And in his Farewell Address, George Washington appealed to the lessons of history when he implored his countrymen to remember that “reason and experience both forbid us to expect that national morality can prevail in exclusion of religious principle.” And before appointing a man as Attorney General of the United States, he inquired as to “what is his depth in the science of politics, or in other words his acquaintance with history.”
In short, our Founders knew that we could only remain a free people if we learned the lessons of history. The human species didn’t begin with us, and (God willing) it won’t end with us.
As I have said many times, we shouldn’t limit ourselves to ourselves. But that is precisely what we’ve done throughout our educational establishment. It has never been easier to access and study the great classics of human civilization. It took our Founders a lifetime and a small fortune to obtain theirs—we could have ours in a few clicks, thanks to the internet. Far from revering the lessons of history, our children are often taught to despise them—or even worse, ignore them.
If we wish to remain a free people, the serious, sober, and, yes, fascinating study of history must once again have a prominent place in American classrooms. Let our children read the great classics of Greek, Roman, Chinese, Arab, Medieval, and other civilizations. Let them ponder human nature by absorbing the experience of so many other humans across so many other times and places.
Along the way, let them learn the humility that such a study necessarily inculcates. They’ll learn that oftentimes, the latest ideas are iterations of the worst ideas—often tried, often failed. They’ll learn to be suspicious of demagogues who attempt to convince them that the problems of the world could be solved by an ideological syllogism, and a utopia is in reach if only those people got out of the way. They’ll learn that moral boundaries exist for a reason, and that while “there is a way which seems right to man,” it often “ends in death.” They’ll learn what happens when societies demolish moral constraints whose purpose they didn’t even bother to understand—and the disaster that invariably results.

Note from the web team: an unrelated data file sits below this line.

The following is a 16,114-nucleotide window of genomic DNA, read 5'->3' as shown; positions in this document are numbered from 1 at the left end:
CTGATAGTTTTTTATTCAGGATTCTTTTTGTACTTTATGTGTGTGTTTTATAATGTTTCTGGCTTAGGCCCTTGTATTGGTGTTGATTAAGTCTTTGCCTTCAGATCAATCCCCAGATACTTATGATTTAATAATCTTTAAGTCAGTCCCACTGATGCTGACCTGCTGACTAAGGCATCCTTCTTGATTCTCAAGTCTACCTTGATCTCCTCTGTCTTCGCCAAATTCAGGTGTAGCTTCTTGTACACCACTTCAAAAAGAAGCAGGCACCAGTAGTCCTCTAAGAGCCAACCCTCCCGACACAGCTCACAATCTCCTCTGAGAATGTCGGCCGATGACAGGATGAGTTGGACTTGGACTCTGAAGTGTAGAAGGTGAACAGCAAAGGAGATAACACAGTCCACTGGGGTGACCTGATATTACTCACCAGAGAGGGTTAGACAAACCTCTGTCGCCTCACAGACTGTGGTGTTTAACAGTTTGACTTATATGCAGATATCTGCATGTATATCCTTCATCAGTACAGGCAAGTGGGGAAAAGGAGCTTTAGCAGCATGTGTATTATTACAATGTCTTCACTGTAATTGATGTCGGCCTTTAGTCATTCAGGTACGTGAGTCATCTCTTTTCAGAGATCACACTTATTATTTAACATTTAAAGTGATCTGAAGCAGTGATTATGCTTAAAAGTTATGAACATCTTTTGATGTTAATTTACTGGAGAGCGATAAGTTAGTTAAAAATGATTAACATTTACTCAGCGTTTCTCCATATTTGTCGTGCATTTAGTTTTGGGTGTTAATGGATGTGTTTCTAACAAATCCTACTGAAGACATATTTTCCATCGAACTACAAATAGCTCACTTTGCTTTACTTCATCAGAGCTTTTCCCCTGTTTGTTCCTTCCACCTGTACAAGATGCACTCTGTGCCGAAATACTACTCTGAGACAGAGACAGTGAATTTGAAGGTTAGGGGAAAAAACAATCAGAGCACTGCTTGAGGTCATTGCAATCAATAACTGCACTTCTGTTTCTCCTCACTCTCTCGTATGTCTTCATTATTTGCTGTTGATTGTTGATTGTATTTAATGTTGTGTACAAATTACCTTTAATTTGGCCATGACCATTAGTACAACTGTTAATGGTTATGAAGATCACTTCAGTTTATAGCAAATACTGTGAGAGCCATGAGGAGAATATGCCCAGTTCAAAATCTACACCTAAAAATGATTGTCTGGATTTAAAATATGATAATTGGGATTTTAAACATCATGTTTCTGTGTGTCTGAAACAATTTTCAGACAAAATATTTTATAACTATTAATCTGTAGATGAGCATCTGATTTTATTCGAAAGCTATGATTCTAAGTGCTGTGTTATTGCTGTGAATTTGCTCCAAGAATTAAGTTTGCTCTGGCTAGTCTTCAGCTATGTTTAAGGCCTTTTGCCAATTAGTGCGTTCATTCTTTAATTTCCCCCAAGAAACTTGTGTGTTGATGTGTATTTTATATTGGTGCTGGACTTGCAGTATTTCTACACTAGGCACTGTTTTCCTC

Finally, they’ll learn that human nature hasn’t changed one bit over the thousands of years of recorded history. They’ll learn the wisdom that has frustrated countless idealists and revolutionaries, but continually comforts the wise, that “there is nothing new under the sun.” That’s why classics are classics after all: they resonate despite the centuries or even millennia-wide gap between writer and reader. Such would not be possible if human nature could be molded by ideologues, or history remade by fanatics.
The lessons of history ground us. They enlighten us. And most importantly of all, they humble us, and thereby hinder that precipitous fall which unavoidably results from that mother of all vices, that ruin of all individuals and all societies: pride.
These are the sorts of lessons of history our Founders enjoined us to remember and study. The survival of our Republic will depend on whether or not we do.
Joshua Charles is a former White House speechwriter for Vice President Mike Pence, a No. 1 New York Times bestselling author, a historian, writer/ghostwriter, and public speaker. He’s been a historical adviser for several documentaries and published books on topics ranging from the Founding Fathers, to Israel, to the role of faith in American history, to the impact of the Bible on human civilization. He was the senior editor and concept developer of the “Global Impact Bible,” published by the D.C.-based Museum of the Bible in 2017, and is an affiliated scholar of the Faith and Liberty Discovery Center in Philadelphia. He is a Tikvah and Philos Fellow and has spoken around the country on topics such as history, politics, faith, and worldview. He is a concert pianist and holds a master’s in government and a law degree. Follow him on Twitter @JoshuaTCharles or see JoshuaTCharles.com.